Solar Impulse-2 starts its first round-the-world flight

Swiss pilots Andre Borschberg and Bertrand Piccard today launched their first attempt to fly around the world in a plane using only solar power, from Abu Dhabi, in a landmark journey aimed at promoting green energy.

Last year, the two Swiss pilots became the first to take a manned flight across the United States in a featherweight, solar-powered plane (See: Solar powered plane lands in Washington in journey across US).

Now the same duo are back with a more ambitious plan - to fly an even more advanced solar airplane around the world early next year, with the flight beginning and ending in Abu Dhabi, UAE, which is sponsoring the effort. (Around the world in a solar-powered plane: pioneers get more ambitious).

The Solar Impulse 2 took off at 7:12 am, local time, from Al-Bateen airport and headed to Muscat, the capital of Oman, where it is expected to land later today after the first leg of the journey.

The takeoff, which was originally scheduled for Saturday, was delayed due to high winds.

From Muscat, it will cross the Arabian Sea to India before heading on to Myanmar, China, Hawaii and New York.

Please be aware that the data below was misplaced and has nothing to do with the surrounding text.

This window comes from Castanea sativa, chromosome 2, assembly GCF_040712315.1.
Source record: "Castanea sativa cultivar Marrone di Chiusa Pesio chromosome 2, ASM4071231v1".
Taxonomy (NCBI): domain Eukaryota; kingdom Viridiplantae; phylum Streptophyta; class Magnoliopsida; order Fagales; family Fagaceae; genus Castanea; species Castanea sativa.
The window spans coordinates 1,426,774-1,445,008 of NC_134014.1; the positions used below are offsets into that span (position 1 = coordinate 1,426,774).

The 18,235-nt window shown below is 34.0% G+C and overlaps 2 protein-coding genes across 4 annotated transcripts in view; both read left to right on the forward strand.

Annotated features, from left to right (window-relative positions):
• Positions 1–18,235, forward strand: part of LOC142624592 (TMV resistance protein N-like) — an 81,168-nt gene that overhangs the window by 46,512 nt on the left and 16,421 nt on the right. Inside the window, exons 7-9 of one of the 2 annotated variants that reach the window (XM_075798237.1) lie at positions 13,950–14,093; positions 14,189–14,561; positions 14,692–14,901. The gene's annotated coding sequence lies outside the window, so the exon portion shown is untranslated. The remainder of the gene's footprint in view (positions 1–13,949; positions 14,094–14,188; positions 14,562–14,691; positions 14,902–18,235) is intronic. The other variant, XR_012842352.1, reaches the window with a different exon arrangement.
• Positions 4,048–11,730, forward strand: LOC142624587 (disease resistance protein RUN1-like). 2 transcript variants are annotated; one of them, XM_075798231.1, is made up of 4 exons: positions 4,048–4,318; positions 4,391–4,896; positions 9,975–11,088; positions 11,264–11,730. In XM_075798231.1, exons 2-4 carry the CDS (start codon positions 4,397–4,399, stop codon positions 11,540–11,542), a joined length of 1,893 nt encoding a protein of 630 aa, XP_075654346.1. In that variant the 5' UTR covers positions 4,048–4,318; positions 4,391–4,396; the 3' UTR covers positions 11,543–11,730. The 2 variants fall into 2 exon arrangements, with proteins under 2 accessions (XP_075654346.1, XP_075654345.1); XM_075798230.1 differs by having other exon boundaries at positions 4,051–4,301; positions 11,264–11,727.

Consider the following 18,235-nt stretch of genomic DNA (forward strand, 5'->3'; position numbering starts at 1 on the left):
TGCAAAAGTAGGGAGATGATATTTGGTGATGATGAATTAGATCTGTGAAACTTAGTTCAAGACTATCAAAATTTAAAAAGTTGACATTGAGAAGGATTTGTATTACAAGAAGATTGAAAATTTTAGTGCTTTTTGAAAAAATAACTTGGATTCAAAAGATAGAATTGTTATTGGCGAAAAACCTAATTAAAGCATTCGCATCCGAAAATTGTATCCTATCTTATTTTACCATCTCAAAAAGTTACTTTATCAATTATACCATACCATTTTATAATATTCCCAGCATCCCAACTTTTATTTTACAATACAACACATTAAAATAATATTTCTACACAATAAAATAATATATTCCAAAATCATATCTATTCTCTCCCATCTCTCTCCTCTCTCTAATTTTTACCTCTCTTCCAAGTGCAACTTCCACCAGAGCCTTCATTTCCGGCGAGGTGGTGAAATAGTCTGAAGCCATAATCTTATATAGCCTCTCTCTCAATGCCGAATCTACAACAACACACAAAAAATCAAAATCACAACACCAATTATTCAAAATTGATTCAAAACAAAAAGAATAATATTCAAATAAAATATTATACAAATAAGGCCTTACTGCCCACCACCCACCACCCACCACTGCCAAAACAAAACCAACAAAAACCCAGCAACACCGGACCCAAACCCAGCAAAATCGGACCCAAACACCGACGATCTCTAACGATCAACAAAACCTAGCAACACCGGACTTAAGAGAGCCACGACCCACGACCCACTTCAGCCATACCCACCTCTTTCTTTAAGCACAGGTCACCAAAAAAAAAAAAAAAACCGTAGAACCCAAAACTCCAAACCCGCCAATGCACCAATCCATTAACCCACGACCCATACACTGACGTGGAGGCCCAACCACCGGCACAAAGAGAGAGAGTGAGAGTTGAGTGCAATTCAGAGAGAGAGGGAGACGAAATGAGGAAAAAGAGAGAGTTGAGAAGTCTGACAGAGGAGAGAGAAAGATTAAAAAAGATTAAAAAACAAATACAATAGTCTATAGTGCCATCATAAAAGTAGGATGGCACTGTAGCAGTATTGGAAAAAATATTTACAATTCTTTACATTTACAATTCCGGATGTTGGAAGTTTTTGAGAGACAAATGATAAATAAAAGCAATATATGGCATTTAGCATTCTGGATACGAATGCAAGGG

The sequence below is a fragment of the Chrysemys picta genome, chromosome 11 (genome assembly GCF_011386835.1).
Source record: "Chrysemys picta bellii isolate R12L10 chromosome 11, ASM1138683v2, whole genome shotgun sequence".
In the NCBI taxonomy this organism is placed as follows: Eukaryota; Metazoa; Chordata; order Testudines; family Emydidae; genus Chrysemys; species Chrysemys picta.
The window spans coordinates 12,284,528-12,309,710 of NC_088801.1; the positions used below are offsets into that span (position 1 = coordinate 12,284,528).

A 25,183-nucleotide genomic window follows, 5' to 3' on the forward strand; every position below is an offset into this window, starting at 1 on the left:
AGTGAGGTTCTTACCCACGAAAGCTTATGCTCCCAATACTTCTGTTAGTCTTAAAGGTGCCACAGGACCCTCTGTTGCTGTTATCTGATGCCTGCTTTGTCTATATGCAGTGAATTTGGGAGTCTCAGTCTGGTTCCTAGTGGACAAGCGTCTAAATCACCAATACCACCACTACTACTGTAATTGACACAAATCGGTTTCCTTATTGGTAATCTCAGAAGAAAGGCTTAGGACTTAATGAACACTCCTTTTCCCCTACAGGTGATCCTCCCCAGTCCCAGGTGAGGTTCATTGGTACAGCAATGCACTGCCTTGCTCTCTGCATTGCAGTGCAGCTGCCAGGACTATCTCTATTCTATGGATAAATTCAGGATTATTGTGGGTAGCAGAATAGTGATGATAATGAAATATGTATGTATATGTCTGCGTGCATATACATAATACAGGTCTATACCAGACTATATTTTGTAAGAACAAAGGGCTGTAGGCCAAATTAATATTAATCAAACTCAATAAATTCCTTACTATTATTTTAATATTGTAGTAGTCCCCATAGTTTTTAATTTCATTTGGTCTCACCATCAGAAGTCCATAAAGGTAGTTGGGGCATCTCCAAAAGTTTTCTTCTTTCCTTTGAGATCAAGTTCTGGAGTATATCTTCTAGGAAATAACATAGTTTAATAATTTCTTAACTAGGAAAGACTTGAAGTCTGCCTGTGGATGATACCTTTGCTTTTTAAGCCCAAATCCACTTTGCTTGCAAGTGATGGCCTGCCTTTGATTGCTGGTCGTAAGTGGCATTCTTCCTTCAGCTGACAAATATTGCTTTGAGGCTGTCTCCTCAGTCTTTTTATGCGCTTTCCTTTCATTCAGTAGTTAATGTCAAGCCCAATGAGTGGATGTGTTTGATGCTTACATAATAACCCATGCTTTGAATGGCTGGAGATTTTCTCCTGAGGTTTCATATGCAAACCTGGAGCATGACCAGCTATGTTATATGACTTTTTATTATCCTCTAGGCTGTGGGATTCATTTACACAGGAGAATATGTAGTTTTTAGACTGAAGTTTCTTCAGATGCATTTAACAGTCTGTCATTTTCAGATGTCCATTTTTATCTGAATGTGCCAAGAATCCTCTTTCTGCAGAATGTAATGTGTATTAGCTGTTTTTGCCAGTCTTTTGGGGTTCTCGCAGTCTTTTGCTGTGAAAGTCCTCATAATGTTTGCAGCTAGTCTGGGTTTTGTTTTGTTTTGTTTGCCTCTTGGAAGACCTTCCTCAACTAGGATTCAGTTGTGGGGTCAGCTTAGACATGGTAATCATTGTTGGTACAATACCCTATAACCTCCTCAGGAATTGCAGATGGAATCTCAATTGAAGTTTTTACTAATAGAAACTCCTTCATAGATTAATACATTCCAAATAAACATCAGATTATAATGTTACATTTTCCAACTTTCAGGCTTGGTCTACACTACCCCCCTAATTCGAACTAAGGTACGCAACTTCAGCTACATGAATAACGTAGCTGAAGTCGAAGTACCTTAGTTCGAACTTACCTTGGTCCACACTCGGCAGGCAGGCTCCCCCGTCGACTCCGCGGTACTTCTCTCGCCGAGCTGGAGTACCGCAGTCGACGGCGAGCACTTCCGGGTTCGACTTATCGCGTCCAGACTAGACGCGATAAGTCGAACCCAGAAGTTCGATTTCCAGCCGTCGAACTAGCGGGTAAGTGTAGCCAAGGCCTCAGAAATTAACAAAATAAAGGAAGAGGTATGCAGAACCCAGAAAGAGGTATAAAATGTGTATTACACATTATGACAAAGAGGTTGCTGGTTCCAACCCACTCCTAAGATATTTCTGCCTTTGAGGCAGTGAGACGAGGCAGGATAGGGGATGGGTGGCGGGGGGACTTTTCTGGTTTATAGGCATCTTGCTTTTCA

Solar Impulse-2 will make 12 stops on its epic journey spread over five months, with a total flight time of around 25 days.

Depending on the weather, they plan to fly to either southern Europe or North Africa and midwestern United States.

"This project is a human project, it is a human challenge," Borschberg, co-founder and chief executive of Solar Impulse, told reporters on Sunday.

Since the plane can hold only one person, Borschberg and Piccard will take turns to fly the plane, while the aircraft is able to fly on autopilot during rest breaks.

The biggest test for Borschberg and Piccard is the longest single leg non-stop flight for five days across the Pacific Ocean between Nanjing, China and Hawaii, a distance of 8,500 kilometres.

The revolutionary single-seater aircraft made of carbon fibre has a 72 meter wingspan (larger than that of the Boeing 747-8I) while its weight is just 2,300 kg, equivalent to that of a car.

The 17,000 solar cells built into the wing supply four electric motors (17.5 CV each) with renewable energy.

Though its wingspan is slightly bigger than that of a jumbo jet, its weight is around that of a sedan.

During the day, the solar cells recharge lithium batteries weighing 633 kg, allow the aircraft to fly at night.

This solar plane, which is the culmination of 13 years of research and testing by Borschberg and Piccard, will create history once it completes a round-the-world flight.

"We want to share our vision of a clean future," said Piccard, chairman of Solar Impulse, said of the mission.

"Climate change is a fantastic opportunity to bring in the market new green technologies that save energy, save natural resources of our planet, make profit, create jobs, and sustain growth."

Piccard, who hails from a family of scientist-adventurers and who in 1999 became the first person to circumnavigate the globe in a hot air balloon, believes that clean technology and renewable energy "can achieve the impossible".